The Supreme Constitutional Court (SCC) can deal with this by ordering the High Judicial Elections Commission to rebalance the voting areas. Given the complexity and appeals that might take a few months. But unless it is done nobody is going to be bamboozled into electing an illegitimate House of Representatives.

The purpose of Egypt’s multiple-list polls is to reflect diverse opinions and occupations and to prevent one party from benefitting from its domination in any one constituency.

Morsi tanked that by opening up the independent lists to party candidates, a violation of proportional representation principles. The SCC has the power to annul that.

Restoring a quota for women is implicit in the Constitution and in statements made by Morsi. It’s not difficult to apply and should be a precondition of aid from abroad.

Vote rigging is endemic in Egyptian elections. There’s no reason why the ballot boxes can’t be sealed by judges in the polling booths and sent to a central counting centre where the seals can be broken in plain view and the ballot papers counted in front of judges and the media.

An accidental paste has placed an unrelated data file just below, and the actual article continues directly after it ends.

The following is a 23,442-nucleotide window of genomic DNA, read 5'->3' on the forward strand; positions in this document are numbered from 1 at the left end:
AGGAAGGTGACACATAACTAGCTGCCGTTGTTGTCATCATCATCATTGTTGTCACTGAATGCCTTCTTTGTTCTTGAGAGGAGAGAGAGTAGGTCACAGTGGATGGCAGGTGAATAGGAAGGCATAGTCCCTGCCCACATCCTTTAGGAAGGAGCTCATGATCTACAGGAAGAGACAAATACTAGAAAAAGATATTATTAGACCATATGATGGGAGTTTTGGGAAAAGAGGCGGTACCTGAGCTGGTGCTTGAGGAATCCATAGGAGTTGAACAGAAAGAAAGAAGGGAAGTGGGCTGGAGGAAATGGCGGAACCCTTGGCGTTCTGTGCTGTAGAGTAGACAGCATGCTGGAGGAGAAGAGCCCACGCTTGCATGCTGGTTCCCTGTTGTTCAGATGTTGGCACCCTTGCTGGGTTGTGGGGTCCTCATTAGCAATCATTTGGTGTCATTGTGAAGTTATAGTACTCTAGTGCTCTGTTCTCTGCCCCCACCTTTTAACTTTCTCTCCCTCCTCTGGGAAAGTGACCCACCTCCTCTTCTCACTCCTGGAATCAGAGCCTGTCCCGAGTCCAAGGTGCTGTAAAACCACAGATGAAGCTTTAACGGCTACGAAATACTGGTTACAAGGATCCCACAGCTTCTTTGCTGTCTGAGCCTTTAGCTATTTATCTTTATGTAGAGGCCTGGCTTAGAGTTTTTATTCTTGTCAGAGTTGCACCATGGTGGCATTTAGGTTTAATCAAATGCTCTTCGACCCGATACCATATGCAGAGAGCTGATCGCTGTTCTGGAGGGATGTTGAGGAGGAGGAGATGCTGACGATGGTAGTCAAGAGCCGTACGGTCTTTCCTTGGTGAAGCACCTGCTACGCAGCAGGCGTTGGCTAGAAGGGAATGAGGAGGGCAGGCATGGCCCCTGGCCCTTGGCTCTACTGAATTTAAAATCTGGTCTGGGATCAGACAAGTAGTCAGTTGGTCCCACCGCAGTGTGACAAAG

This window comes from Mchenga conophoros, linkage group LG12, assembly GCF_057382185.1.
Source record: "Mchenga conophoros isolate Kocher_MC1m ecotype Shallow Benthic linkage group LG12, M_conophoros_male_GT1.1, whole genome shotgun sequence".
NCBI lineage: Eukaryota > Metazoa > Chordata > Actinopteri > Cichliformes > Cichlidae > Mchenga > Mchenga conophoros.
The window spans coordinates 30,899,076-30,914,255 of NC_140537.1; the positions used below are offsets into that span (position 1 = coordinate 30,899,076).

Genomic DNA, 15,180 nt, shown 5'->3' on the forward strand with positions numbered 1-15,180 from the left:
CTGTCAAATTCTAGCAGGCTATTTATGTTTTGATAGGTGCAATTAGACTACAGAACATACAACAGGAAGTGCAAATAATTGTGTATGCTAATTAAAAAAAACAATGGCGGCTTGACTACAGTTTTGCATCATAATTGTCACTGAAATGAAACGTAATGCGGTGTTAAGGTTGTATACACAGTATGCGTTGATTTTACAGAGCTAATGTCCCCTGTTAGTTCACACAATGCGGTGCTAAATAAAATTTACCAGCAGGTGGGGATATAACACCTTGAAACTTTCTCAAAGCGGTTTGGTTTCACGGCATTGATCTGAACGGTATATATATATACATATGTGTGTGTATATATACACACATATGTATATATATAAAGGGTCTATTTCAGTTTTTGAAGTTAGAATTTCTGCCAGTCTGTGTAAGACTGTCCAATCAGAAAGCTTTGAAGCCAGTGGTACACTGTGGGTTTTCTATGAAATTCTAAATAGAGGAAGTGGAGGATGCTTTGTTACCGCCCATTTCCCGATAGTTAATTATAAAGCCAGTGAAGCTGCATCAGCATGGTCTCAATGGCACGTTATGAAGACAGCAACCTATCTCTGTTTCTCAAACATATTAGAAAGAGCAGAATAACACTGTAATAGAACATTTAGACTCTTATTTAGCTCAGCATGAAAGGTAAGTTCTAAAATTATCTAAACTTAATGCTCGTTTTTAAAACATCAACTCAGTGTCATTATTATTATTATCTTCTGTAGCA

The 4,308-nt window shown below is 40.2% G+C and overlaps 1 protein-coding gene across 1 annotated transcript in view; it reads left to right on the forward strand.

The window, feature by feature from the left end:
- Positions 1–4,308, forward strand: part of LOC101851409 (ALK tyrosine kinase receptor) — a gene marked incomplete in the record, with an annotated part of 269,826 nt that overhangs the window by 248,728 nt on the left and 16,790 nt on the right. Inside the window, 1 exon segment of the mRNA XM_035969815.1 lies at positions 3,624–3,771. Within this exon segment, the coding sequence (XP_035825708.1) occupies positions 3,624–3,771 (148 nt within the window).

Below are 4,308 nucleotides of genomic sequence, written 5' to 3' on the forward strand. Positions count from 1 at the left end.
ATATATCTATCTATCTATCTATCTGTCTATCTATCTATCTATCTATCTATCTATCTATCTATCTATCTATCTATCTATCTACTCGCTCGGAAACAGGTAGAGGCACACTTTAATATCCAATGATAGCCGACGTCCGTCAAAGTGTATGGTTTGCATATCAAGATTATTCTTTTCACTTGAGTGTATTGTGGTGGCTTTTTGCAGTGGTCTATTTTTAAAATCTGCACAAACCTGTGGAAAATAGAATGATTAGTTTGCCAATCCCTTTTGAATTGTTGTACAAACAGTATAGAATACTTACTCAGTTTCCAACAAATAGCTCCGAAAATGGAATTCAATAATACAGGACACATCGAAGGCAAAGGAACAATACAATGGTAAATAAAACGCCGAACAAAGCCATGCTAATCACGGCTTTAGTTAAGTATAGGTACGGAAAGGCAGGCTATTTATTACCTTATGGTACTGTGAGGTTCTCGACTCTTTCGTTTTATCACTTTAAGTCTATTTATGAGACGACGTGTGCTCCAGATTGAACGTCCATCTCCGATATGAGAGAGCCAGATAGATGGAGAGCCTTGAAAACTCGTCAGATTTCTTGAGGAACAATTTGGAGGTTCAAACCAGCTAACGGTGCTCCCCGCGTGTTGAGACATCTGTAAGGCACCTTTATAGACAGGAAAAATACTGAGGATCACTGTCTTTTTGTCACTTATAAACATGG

It isn’t my place to advocate one solution over another. But it is my concern that violence and death not be tolerated, as they are.

Morsi’s loss of control over the Muslim Brotherhood’s 700,000 members is palpable in the rift between the 17 leaders in the MB’s Guidance Bureau whose average age is 61 and the 300,000 who are under 35. They defied the Guidance’s mantra to ‘listen and obey’ and pushed their elders into supporting the Revolution in Tahrir Square.